Gimson: Lord Melbourne

Under his predecessor Wellington, he was made Home Secretary. When Wellington retired William IV in 1834, selected Melbourne as prime minister. However after 121 days William IV decided to replace him with Robert Peel. When Peel resigned Melbourne returned in 1835.

William IV died in 1837, he was succeeded by his niece Queen Victoria. The Queen sought the prime minster for his advice and installed him as prime minister. However when Queen Victoria married Albert in 1840, she no longer needed Melbourne to guide her. In 1841 he called a general election, which he ultimately lost and therefore resigned. He had a stroke within a year of resigning and suffered poor health until his death in 1848.

Gimson: Earl Grey

In 1830 King George V died. William IV became King and asked Earl Grey to be prime minister.

Under Grey the third reform bill became law and this reorganised what constituted a borough so that towns previously not represented gained an MP or two and other places with MP but few voters, were emagulated into other boroughs. The number eligible to vote increased. With that achieved Grey happily resigned in order to retire.

I regularly make pots of Earl Grey tea which is named after him.

Gimson: Duke of Wellington

In 1815 he conquered against Napoleon and his troops at the battle of Waterloo. He subsequently entered politics. He was overlooked by George V in favour of first Canning then Goderich. But in 1928 after George V let Goderich go, Wellington was asked to be prime minster.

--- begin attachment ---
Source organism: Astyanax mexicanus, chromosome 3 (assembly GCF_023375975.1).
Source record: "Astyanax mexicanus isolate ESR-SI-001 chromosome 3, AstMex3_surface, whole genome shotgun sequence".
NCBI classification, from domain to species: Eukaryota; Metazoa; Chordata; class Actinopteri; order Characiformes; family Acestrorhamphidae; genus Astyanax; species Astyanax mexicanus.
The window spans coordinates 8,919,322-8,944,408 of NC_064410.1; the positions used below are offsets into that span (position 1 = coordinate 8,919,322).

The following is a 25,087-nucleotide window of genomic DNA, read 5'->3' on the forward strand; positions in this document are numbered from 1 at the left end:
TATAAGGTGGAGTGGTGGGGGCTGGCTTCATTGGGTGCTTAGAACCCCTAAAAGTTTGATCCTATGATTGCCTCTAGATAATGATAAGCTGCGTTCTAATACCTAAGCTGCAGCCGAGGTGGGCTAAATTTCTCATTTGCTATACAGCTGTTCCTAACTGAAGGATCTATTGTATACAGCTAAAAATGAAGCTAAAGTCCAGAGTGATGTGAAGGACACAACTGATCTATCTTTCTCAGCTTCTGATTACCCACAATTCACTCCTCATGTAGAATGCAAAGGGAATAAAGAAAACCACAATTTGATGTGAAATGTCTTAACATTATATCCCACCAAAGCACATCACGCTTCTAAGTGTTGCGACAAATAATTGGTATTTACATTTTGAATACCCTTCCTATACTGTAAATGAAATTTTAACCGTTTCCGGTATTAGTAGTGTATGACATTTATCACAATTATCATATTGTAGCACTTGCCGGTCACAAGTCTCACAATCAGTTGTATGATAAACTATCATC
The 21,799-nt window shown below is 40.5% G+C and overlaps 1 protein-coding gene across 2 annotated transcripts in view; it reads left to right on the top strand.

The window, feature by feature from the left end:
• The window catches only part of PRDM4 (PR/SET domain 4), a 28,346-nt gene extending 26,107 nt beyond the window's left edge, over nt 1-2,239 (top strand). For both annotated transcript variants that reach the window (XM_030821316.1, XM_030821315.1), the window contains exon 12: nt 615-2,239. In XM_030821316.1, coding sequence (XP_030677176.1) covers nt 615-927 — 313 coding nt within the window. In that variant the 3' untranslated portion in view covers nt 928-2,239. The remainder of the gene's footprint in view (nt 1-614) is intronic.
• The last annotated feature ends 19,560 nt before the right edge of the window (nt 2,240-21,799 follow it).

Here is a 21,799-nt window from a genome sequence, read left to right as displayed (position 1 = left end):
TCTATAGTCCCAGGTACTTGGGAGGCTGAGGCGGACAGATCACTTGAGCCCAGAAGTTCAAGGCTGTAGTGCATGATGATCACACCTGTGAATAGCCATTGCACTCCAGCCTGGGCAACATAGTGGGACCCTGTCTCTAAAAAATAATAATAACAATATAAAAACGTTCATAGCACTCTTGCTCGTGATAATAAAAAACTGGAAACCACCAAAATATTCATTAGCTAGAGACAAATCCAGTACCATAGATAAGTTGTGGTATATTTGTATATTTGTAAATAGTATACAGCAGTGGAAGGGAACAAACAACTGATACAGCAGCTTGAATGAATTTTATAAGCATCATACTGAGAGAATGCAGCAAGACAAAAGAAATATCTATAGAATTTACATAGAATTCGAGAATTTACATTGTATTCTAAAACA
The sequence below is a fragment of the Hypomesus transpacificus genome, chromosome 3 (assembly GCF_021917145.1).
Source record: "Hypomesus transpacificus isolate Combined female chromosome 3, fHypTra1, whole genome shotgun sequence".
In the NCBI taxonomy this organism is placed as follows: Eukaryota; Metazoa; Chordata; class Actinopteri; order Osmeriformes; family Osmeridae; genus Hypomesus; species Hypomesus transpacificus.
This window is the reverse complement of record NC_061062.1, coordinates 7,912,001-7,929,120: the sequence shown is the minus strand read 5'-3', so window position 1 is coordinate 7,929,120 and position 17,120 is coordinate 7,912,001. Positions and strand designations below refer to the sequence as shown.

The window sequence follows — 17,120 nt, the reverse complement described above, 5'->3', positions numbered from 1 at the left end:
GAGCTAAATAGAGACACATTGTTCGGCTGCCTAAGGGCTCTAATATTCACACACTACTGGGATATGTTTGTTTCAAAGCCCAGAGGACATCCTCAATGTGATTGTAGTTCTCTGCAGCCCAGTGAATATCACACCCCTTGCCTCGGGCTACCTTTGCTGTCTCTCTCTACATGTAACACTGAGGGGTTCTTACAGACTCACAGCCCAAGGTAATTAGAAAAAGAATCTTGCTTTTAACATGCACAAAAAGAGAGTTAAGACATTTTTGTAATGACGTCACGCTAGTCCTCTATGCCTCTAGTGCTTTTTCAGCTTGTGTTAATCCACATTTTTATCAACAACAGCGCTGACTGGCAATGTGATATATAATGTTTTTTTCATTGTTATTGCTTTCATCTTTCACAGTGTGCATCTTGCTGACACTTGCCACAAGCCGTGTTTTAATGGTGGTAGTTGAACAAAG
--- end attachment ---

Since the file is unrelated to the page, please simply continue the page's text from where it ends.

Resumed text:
Wellington addressed the issue of Catholic emancipation by in 1829 introducing Catholic Relief bill which allowed catholics to hold high offices including MP. Wellington resigned the following year. He returned briefly in 1834 as a kind of caretaker interim prime minister before Robert Peel could take the position.

  • Wellington died in 1852 and given a very grand funeral. His band has lived on as the Wellington boot, Wellington in New Zeland, the tree Wellingtonia and beef Wellington and more were all named after him.

Gimson: George Canning

Gimson states “George Canning was prime minster for only 119 days a shorter period than anyone else, but is one of the most fascinating figures in the book”. Read the book to find out more!

He got a seat in parliament because not knowing Pitt he wrote and asked him for help and his letter persuaded Pitt to meet him.

Canning had offered to be prime minster wen Portland resigned but, King George III did not accept and chose Spencer Perceval instead. He eventually became prime minster when Lord Liverpool resigned due to his stroke. In turn after 119 days as prime minster Canning died.

Gimson: Lord Liverpool

He was prime minster for 15 years, at the time only Pitt younger and Warpole had been prime minster longer.

His skills had been recognised by Pitt younger and others. When Pitt resigned he became foreign secretary. When Pitt returned as prime minster in 1804 Liverpool became Home Secretary. He was offered position of prime minster when Pitt died but refused as doubted his ability to control commons. When his predecessor Perceval was assassinated, he accepted the position of prime minister.

In 1820 George IV became King. He handled the King wanting to divorce his wife Caroline well. He helped found national gallery.

Liverpool Street station in London is named after him. I had not heard of him until reading this book.

He resigned after having a stroke. He died the following year.

Gimson: Spencer Perceval

Became prime minster after predecessor’s death.

Perceval was killed by shot to the heart (the only prime minster to be assassinated), in the House of Commons by John Bellingham. Bellingham was resentful of the government who refused to compensate him for the 5 years he spent in a Russian jail due to his debts.After killing Perceval, he was hanged.